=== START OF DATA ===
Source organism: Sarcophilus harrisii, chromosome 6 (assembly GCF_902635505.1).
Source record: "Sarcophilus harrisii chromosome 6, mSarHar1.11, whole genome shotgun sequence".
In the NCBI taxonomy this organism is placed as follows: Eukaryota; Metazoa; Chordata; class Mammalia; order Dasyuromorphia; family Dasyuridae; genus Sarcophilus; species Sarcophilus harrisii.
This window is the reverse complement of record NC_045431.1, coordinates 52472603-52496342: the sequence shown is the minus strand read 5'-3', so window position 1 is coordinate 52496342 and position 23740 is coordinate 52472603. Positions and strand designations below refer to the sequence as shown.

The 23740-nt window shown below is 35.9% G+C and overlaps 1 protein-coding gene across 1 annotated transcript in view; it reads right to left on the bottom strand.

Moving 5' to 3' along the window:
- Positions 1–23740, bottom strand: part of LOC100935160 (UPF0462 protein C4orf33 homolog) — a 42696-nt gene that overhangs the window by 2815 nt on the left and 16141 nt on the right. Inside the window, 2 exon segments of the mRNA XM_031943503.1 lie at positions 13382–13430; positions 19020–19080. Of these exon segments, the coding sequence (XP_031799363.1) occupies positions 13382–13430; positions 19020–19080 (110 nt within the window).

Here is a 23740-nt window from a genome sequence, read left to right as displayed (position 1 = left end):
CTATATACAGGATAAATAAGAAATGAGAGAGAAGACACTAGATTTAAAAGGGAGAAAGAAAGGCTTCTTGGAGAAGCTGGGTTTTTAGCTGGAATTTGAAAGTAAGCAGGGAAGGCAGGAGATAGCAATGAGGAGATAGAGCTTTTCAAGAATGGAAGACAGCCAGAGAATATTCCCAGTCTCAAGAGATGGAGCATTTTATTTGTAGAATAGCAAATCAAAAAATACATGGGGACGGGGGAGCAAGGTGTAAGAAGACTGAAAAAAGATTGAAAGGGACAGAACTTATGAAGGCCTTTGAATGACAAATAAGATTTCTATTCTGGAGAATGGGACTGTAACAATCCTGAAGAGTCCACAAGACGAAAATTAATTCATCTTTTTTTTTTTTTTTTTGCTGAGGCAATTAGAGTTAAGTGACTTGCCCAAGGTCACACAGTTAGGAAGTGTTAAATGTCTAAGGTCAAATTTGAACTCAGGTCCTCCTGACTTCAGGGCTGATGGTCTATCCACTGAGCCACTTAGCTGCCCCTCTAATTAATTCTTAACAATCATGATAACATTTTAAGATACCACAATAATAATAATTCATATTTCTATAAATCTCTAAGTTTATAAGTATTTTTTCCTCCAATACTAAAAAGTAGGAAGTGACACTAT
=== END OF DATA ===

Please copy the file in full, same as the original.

Source organism: Sarcophilus harrisii, chromosome 6 (assembly GCF_902635505.1).
Source record: "Sarcophilus harrisii chromosome 6, mSarHar1.11, whole genome shotgun sequence".
In the NCBI taxonomy this organism is placed as follows: Eukaryota; Metazoa; Chordata; class Mammalia; order Dasyuromorphia; family Dasyuridae; genus Sarcophilus; species Sarcophilus harrisii.
This window is the reverse complement of record NC_045431.1, coordinates 52472603-52496342: the sequence shown is the minus strand read 5'-3', so window position 1 is coordinate 52496342 and position 23740 is coordinate 52472603. Positions and strand designations below refer to the sequence as shown.

The 23740-nt window shown below is 35.9% G+C and overlaps 1 protein-coding gene across 1 annotated transcript in view; it reads right to left on the bottom strand.

Moving 5' to 3' along the window:
- Positions 1–23740, bottom strand: part of LOC100935160 (UPF0462 protein C4orf33 homolog) — a 42696-nt gene that overhangs the window by 2815 nt on the left and 16141 nt on the right. Inside the window, 2 exon segments of the mRNA XM_031943503.1 lie at positions 13382–13430; positions 19020–19080. Of these exon segments, the coding sequence (XP_031799363.1) occupies positions 13382–13430; positions 19020–19080 (110 nt within the window).

Here is a 23740-nt window from a genome sequence, read left to right as displayed (position 1 = left end):
CTATATACAGGATAAATAAGAAATGAGAGAGAAGACACTAGATTTAAAAGGGAGAAAGAAAGGCTTCTTGGAGAAGCTGGGTTTTTAGCTGGAATTTGAAAGTAAGCAGGGAAGGCAGGAGATAGCAATGAGGAGATAGAGCTTTTCAAGAATGGAAGACAGCCAGAGAATATTCCCAGTCTCAAGAGATGGAGCATTTTATTTGTAGAATAGCAAATCAAAAAATACATGGGGACGGGGGAGCAAGGTGTAAGAAGACTGAAAAAAGATTGAAAGGGACAGAACTTATGAAGGCCTTTGAATGACAAATAAGATTTCTATTCTGGAGAATGGGACTGTAACAATCCTGAAGAGTCCACAAGACGAAAATTAATTCATCTTTTTTTTTTTTTTTTTGCTGAGGCAATTAGAGTTAAGTGACTTGCCCAAGGTCACACAGTTAGGAAGTGTTAAATGTCTAAGGTCAAATTTGAACTCAGGTCCTCCTGACTTCAGGGCTGATGGTCTATCCACTGAGCCACTTAGCTGCCCCTCTAATTAATTCTTAACAATCATGATAACATTTTAAGATACCACAATAATAATAATTCATATTTCTATAAATCTCTAAGTTTATAAGTATTTTTTCCTCCAATACTAAAAAGTAGGAAGTGACACTAT